Then it's dinner time and we always have a lovely feast. Two nights ago I made fresh linguini and a basil, toasted garlic tomato sauce which we had with my fresh bread and a beet green tomato salad. After dinner, and sometimes before, we light the downstairs candles. We watch to fire in the woodstove. I tease out some more wool and stuff pillows for the furniture. We let the cat in, play with it a bit, then take our candles upstairs, light a few more and snuggle into our lovely, decedent bed to read until we fall asleep, or the candles burn out.
Some days we go to town, come here and check the internet and news, buy supplies. Today I bought rain gutters for the front and back porch, envelopes, brown wrapping paper and tape. No one had the long, thin screws I need for the shelves Greg and I are making for books. But always...we long to be back out at our house, with the warm wood fire, stunning views of the mountains and glaciers and the rivers raging down below.
Other variations might be making a coat rack, or sewing a quilt, or planting plants outside for next spring. Sometimes I get caught up in a book and just read. Or I might hike with Nono, or hang curtains, or unload the truck of canning jars and supplies. Other days we trek up and down to the hydro house and wonder and wring our hands about why it doesn't work. I might scrub out some clothes and hang them by the wood stove, or collect herbs and dry them there too...oregano, basil, or mint.
And on other days, or afternoons, I write. The spirit of Isolina calls me and I sit down and write a story about her. And when that happens, I break only to make food for Greg. Nothing more. Dishes pile up, the floor gets gritty, and the story flows. And, I write letters to family which I send, and go unanswered.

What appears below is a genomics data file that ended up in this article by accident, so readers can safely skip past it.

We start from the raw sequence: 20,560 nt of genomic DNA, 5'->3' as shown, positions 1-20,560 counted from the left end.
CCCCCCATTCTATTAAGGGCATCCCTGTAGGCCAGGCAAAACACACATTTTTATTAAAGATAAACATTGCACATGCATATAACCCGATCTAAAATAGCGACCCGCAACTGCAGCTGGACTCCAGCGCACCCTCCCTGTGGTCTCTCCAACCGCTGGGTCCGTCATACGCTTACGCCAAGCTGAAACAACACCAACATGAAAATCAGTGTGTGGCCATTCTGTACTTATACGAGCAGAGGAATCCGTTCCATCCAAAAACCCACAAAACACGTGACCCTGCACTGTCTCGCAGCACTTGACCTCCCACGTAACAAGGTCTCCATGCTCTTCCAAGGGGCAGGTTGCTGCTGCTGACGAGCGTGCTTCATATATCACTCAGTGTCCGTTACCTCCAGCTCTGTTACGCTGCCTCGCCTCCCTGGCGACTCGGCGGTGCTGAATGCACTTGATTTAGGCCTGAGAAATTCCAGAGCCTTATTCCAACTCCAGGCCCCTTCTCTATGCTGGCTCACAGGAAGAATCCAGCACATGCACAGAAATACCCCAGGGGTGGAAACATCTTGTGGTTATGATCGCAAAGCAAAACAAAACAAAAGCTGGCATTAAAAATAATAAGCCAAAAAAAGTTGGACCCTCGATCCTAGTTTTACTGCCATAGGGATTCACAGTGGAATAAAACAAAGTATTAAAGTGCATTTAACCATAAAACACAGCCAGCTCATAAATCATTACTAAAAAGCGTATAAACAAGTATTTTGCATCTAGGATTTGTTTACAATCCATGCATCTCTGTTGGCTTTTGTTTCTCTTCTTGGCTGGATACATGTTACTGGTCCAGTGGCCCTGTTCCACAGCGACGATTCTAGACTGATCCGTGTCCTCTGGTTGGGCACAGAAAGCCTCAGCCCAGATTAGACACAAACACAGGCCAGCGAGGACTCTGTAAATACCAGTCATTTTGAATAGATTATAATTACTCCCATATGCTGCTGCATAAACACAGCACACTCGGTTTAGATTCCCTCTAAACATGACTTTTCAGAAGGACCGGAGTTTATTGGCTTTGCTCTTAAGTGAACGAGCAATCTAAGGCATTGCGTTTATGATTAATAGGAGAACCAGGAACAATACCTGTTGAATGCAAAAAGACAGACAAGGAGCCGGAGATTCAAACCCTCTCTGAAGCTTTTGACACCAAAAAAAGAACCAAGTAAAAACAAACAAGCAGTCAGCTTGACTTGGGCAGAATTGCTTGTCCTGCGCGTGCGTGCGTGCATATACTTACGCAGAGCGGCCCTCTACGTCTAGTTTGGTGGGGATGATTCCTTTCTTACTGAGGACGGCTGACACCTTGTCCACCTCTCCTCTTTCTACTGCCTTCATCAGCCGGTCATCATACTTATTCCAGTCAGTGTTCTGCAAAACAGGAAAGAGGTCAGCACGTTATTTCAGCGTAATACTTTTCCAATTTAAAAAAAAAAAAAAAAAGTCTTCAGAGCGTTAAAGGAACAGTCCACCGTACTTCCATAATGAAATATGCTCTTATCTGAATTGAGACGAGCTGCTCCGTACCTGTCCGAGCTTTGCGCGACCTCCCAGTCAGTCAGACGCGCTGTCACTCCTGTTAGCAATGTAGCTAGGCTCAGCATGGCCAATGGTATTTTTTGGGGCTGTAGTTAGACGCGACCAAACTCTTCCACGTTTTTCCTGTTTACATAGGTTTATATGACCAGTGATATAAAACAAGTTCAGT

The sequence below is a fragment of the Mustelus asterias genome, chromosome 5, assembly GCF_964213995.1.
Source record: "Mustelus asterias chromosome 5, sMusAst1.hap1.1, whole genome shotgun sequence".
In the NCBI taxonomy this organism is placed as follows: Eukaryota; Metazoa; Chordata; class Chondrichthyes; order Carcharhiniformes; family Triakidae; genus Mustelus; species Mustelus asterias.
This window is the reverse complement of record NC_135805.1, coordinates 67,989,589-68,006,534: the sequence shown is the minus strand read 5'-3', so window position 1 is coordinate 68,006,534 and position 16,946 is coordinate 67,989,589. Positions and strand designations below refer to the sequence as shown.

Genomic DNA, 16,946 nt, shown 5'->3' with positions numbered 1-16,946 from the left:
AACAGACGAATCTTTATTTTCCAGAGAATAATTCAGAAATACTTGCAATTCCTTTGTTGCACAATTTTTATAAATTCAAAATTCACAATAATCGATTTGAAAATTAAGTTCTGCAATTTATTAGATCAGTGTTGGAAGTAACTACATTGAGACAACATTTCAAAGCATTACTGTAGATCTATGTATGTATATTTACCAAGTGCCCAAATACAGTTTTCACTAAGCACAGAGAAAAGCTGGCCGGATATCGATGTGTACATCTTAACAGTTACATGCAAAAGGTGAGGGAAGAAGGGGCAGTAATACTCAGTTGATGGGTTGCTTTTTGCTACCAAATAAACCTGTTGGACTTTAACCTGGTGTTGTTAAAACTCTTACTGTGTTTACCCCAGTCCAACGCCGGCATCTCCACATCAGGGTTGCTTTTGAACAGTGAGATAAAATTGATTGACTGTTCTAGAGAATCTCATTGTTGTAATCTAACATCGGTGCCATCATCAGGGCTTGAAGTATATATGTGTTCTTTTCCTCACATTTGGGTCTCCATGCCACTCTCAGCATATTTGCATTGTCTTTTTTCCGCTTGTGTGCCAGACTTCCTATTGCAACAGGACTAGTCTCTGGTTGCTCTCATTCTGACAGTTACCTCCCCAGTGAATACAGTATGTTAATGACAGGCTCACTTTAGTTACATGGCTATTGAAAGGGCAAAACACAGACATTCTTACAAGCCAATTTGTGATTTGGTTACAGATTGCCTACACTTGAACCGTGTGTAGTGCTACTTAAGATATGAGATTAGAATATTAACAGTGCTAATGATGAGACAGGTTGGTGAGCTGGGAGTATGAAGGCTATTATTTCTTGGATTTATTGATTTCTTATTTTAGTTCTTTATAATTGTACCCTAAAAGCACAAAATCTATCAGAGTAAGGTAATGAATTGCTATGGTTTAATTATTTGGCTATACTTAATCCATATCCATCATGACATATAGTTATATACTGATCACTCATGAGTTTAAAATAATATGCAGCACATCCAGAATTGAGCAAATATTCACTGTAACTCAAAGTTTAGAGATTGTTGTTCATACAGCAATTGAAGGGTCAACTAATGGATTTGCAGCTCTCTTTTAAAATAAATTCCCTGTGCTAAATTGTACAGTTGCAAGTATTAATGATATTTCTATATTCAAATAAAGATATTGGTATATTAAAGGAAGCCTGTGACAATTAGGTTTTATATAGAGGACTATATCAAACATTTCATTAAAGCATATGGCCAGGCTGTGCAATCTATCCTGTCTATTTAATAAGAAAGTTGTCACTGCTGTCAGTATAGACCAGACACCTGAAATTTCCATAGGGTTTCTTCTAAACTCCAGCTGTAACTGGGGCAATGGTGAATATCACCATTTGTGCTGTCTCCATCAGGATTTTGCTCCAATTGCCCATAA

It is almost one month away from the one-year anniversary of the Volcan Chaiten awakening, and I was searching for a certain YouTube video of the event for someone, and happened across this one, which is Futaleufu specific. I know that the Chaiten people had, and have it much worse, I'm don't want to take anything away from the hardships they had, and continue to have. But I liked this video because it represents what our lives were like here.
While many people, organizations and government entities pitched in here in Futa, the army guys from Coyhaique, the Bomberos from Valdivia, the truckers from Osorno...the glue in the whole situation were the Carabineros. There wasn't a task they did not perform. Evacuation, water distribution, impromptu ambulance service, road-side assistance, general welfare checks, passing out masks, delivering messages, locating wood for heat, and giving up a recreation room for a team of emergency volunteer vets. They traveled by truck, horse and foot out into el campo to deliver messages and supplies and check on folks who had no way to get anywhere. Toward the end of the video you will see the Chilean head of the Carabineros visiting Futa...he probably picked up a shovel and helped out. Sadly, this much loved and respected man died in a helicopter accident not long after, in Panama, on a trip to discuss training Panamanian Police in the tradition and caliber of Chileno law enforcement Carabineros.